For those teams who are spending hours on a defect-tracking system (DTS), such as Quality Center, they may get offended by the title of this article. Fortunately, some world’s leading experts share the same view as me.
Continuous Testing (enables software teams to release to production daily, not fake CI/CD talks. Check out “Continuous Integration at Facebook” and AgileWay Continuous Testing Grading) is the heart of the software development process. It benefits all stakeholders of a software project.
The biggest beneficiary of a successful software product, financially speaking, is the owner and/or executives of the company. A good process of developing successful products is often more important than the products themselves. …
All test automation engineers know that a single application change may break many automated test scripts, and these kinds of application changes happen constantly. To effectively deal with it, test automation engineers need to be in a position to respond to a simple application change in a matter of seconds (here I mean the time is taken to modify the test scripts, excluding execution).
The key to test maintenance (a common problem in test automation) is the test script, not the test tool. Tool vendors like to focus on their tools or deliberately blur the relationship between test scripts and…
Now and then, I receive requests for advice on learning test automation. The most effective way is to work with a real test automation mentor. For most, that might not be possible. However, you can self-learn test automation. Here is my advice:
1. Make your mind on the test framework, not the tool
I highly recommend Selenium WebDriver + RSpec. Don’t fall in record/playback testing tools. Though they have been existing for over 20 years, history has proved they were wrong. Still, ‘new’ test automation tools in a form of record-playback come out and die every year.
AJAX is widely used in modern websites. Testing AJAX (or XHR) operations require waits. Let’s look at a typical AJAX operation: a user clicks the ‘Pay now’ button on the payment page.
My teenage daughter Courtney applied for a casual programmer position during this Uni break. Before the interview (via Zoom), I suggested: “You still have a few minutes, why not write an automated test against the company’s website? You might be able to show them something relevant if they asked about your test automation skills”. She did.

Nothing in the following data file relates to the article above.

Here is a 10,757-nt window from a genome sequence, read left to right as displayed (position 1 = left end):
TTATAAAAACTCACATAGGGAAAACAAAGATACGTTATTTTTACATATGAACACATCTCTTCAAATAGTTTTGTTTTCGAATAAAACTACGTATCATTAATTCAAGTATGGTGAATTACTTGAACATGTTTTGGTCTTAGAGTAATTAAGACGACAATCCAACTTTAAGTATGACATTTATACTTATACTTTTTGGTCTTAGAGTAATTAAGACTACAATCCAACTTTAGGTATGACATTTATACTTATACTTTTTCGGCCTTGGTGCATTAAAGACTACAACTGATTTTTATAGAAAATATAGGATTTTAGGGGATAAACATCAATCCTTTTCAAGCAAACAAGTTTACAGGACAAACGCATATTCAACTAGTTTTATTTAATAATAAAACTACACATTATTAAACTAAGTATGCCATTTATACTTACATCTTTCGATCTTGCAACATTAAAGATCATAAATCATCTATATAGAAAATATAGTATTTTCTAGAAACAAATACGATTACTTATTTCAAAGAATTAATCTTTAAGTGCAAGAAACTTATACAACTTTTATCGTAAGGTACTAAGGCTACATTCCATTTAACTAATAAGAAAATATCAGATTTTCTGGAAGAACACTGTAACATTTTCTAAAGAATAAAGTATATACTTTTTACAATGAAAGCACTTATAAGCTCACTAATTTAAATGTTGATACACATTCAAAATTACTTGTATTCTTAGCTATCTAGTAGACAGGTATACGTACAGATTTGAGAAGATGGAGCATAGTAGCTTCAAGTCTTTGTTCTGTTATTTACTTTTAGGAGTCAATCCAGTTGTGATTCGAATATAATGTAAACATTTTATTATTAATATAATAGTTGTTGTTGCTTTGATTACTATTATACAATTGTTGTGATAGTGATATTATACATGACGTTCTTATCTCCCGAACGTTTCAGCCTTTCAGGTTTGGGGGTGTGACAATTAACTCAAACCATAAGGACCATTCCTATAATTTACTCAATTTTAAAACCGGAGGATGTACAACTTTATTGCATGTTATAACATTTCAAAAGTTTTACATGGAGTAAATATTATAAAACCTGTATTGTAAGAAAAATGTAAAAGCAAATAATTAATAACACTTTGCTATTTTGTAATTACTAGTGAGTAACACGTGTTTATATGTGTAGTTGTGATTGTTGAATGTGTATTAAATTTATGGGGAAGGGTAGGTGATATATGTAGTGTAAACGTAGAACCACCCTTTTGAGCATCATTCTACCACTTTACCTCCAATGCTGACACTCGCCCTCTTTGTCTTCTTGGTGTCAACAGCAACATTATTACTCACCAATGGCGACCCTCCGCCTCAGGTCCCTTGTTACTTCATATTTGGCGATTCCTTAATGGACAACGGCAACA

While watching her write the test, I was pleased that she did quite well for most of the part, though needs improvements on a few areas. …
Recently I saw alarming text such as “Creating your own Automation Framework” repeatedly appeared in some test automation video courses and blog posts. As a test automation consultant, I believe this has to be one of the most unnecessary and insane mistakes that will kill your test automation attempts. Sadly, this mistake is common.
I am against using recorders for test automation, except for two situations:
“Selenium IDE is the place to start with Selenium, but it is Selenium on training wheels” — Jason Huggins, the creator of Selenium v1 at AAFTT Workshop 2009
However, with the advancement of Browser (Chrome) and testing tools (such as TestWise I created. By the way, iTest2, TestWise’s former name, was demonstrated at this AAFTT Workshop 2009), I found using recorders was no longer necessary. Attendants of my training verified that.
2. Writing tests with many similar steps
This is very rare. I only remembered one case…
I have received some positive feedback on my “Why Cypress Sucks for Real Test Automation” (Part 1) article. A few readers wanted to clarify it a bit more. Yes, the article was more focused on why there is really no need to use Cypress, as there is a much better tool (in almost every way) Selenium WebDriver. In this follow-up article, I will focus on the limitations of Cypress.
Award-winning software developer, test automation & CT coach, author, and speaker. Help teams succeed with Agile/DevOps by implementing real Continuous Testing.